The latest information from cybersecurity solutions firm Sophos shows the scale at which cybercrime-as-a-service is used to commit cybercrime.
According to Sophos, criminal underground marketplaces like Genesis have long made it possible to buy malware and malware deployment services (malware-as-a-service), as well as to sell stolen credentials and other data in bulk. Over the last decade, with the increasing popularity of ransomware, an entire “ransomware-as-a-service” economy sprung up.
Now, in 2022, this “as-a-service” model has expanded, and nearly every aspect of the cybercrime toolkit — from initial infection to ways to avoid detection — is available for purchase.
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“This isn’t just the usual fare, such as malware, scamming, and phishing kits for sale,” said Sean Gallagher, principal threat researcher at Sophos. “Higher rung cybercriminals are now selling tools and capabilities that once were solely in the hands of some of the most sophisticated attackers as services to other actors. The commoditization of nearly every component of cybercrime is impacting the threat landscape and opening up opportunities for any type of attacker with any type of skill level.”
In the past year, Sophos saw advertisements for OPSEC-as-a-service where the sellers offered to help attackers hide Cobalt Strike infections, and also scanning-a-service, which gives buyers access to legitimate commercial tools like Metasploit, so that they can find and then exploit vulnerabilities.
With the expansion of the “as-a-service” economy, underground cybercriminal marketplaces are also becoming increasingly commodified and are operating like mainstream businesses. Cybercrime sellers are not just advertising their services but are also listing job offers to recruit attackers with distinct skills. Some marketplaces now have dedicated help-wanted pages and recruiting staff, while job seekers are posting summaries of their skills and qualifications.
“Early ransomware operators were rather limited in how much they could do because their operations were centralized; group members were carrying out every aspect of an attack. But as ransomware became hugely profitable, they looked for ways to scale their productions. So, they began outsourcing parts of their operations, creating an entire infrastructure to support ransomware. Now, other cybercriminals have taken a cue from the success of this infrastructure and are following suit,” said Gallagher.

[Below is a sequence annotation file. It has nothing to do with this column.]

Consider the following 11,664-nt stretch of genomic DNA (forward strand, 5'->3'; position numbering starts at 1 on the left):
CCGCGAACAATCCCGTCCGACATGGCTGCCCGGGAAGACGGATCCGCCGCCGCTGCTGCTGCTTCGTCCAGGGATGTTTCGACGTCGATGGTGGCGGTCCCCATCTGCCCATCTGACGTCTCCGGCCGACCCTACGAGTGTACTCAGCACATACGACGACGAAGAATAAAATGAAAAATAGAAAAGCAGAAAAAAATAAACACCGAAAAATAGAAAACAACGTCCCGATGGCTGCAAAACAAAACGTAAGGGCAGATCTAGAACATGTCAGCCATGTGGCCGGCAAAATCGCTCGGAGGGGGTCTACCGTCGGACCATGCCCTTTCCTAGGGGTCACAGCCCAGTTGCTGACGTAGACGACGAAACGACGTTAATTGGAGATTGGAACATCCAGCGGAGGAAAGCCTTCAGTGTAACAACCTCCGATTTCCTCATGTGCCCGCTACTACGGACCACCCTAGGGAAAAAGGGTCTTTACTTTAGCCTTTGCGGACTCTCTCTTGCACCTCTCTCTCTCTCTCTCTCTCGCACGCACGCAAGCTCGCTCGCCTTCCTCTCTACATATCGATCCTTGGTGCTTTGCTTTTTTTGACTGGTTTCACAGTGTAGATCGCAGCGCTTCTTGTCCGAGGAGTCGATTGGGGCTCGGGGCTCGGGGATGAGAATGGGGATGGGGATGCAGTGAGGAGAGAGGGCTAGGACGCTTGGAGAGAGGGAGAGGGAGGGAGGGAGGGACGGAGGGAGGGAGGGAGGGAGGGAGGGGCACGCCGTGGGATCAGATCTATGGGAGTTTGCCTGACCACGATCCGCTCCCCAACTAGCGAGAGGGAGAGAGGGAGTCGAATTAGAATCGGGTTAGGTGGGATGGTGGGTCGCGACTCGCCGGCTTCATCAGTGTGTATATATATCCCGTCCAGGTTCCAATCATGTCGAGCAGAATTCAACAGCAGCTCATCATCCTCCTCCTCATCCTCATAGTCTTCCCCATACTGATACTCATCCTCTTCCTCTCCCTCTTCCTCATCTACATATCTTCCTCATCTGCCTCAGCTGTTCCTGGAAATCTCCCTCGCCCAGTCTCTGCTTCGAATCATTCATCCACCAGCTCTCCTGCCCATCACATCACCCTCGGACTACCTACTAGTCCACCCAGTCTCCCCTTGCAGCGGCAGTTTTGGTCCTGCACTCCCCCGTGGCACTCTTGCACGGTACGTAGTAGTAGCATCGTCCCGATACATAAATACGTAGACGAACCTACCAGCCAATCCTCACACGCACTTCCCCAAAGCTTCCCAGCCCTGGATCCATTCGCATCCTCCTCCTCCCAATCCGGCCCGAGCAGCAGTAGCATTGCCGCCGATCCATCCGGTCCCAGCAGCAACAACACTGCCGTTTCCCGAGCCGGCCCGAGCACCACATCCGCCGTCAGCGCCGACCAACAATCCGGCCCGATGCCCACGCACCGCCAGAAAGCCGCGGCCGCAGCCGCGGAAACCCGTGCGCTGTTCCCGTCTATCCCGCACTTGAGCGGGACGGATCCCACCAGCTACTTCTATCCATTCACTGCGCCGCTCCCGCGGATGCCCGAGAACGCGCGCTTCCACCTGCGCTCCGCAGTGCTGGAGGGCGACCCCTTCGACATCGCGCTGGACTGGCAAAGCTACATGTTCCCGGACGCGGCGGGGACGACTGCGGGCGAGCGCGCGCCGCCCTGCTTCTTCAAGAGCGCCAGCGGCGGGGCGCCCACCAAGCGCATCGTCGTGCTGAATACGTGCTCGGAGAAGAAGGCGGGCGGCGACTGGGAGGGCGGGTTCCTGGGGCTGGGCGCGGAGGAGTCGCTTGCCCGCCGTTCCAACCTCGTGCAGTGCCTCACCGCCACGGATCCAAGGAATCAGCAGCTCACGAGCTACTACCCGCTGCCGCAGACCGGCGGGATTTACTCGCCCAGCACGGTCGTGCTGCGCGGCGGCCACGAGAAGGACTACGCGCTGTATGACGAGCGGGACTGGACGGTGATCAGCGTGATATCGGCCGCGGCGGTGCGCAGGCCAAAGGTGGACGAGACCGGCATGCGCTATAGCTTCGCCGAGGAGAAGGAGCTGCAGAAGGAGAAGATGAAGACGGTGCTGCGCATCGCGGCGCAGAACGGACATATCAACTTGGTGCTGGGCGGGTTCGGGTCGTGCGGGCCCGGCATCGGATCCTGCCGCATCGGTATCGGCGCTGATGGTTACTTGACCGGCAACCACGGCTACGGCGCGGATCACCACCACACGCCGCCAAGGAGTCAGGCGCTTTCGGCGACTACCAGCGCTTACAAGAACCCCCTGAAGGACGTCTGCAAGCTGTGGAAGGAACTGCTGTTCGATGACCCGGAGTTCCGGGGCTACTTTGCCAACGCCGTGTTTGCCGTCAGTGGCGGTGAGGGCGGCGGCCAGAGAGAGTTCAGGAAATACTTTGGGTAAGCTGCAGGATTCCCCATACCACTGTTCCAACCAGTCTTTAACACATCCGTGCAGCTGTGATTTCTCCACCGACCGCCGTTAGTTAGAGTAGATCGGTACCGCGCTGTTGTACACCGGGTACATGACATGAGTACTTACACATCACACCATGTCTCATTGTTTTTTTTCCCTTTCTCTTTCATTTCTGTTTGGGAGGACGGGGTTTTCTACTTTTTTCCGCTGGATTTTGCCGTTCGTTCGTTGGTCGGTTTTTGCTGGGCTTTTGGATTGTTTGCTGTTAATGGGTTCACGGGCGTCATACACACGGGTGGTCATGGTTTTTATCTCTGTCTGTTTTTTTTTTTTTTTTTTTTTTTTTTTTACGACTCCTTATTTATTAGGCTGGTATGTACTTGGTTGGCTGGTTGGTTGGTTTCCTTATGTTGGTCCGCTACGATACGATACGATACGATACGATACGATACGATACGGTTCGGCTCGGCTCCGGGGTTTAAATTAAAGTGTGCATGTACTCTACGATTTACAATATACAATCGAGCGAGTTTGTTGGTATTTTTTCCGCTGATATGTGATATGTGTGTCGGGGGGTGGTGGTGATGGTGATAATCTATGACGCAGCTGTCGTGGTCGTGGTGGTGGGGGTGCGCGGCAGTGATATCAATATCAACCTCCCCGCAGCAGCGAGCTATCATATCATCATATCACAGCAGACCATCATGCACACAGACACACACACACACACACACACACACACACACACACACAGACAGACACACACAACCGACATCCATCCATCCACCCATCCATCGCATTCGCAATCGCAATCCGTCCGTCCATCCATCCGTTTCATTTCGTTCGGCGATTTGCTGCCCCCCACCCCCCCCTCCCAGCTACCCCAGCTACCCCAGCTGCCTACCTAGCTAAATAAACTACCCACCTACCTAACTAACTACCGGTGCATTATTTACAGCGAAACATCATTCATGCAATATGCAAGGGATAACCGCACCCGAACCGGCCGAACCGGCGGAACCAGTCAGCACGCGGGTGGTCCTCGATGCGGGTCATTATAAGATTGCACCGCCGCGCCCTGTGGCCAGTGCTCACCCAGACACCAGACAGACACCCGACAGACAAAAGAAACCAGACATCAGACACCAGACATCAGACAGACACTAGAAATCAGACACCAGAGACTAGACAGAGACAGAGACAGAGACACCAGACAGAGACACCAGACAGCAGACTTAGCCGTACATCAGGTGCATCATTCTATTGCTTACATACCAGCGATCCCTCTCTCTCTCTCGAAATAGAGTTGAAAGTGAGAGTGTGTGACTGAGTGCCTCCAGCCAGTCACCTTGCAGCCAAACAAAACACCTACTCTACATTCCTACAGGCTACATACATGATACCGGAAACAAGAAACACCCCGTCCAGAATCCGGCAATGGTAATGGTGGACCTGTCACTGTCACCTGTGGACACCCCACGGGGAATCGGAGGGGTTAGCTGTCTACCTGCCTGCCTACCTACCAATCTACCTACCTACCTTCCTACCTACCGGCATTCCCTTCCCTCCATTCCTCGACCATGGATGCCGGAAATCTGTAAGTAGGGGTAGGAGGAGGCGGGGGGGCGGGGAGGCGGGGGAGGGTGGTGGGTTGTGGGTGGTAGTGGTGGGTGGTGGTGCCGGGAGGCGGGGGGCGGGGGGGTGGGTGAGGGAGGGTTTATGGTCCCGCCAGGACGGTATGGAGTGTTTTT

As the cybercrime infrastructure has expanded, ransomware has remained highly popular and highly profitable. Over the past year, ransomware operators have worked on expanding their potential attack service by targeting platforms other than Windows while also adopting new languages like Rust and Go to avoid detection. Some groups, most notably Lockbit 3.0, have been diversifying their operations and creating more “innovative” ways to extort victims.
“When we talk about the growing sophistication of the criminal underground, this extends to the world of ransomware. For example, Lockbit 3.0 is now offering bug bounty programs for its malware and ‘crowd-sourcing’ ideas to improve its operations from the criminal community. Other groups have moved to a ‘subscription model’ for access to their leak data and others are auctioning it off. Ransomware has become, first and foremost, a business,” said Gallagher.
Demand for credential theft
The evolving economics of the underground has not only incentivized the growth of ransomware and the “as-a-service” industry, but also increased the demand for credential theft. With the expansion of web services, various types of credentials, especially cookies, can be used in numerous ways to gain a deeper foothold in networks, even bypassing MFA. Credential theft also remains one of the easiest ways for novice criminals to gain access to underground marketplaces and begin their “career.”
Sophos also noted that criminals continue to exploit legitimate executables and utilize “living off the land binaries” (LOLBins) to launch various types of attacks, including ransomware. In some cases, attackers deploy legitimate but vulnerable system drivers in “bring your own driver” attacks to attempt to shut down endpoint detection and response products to evade detection.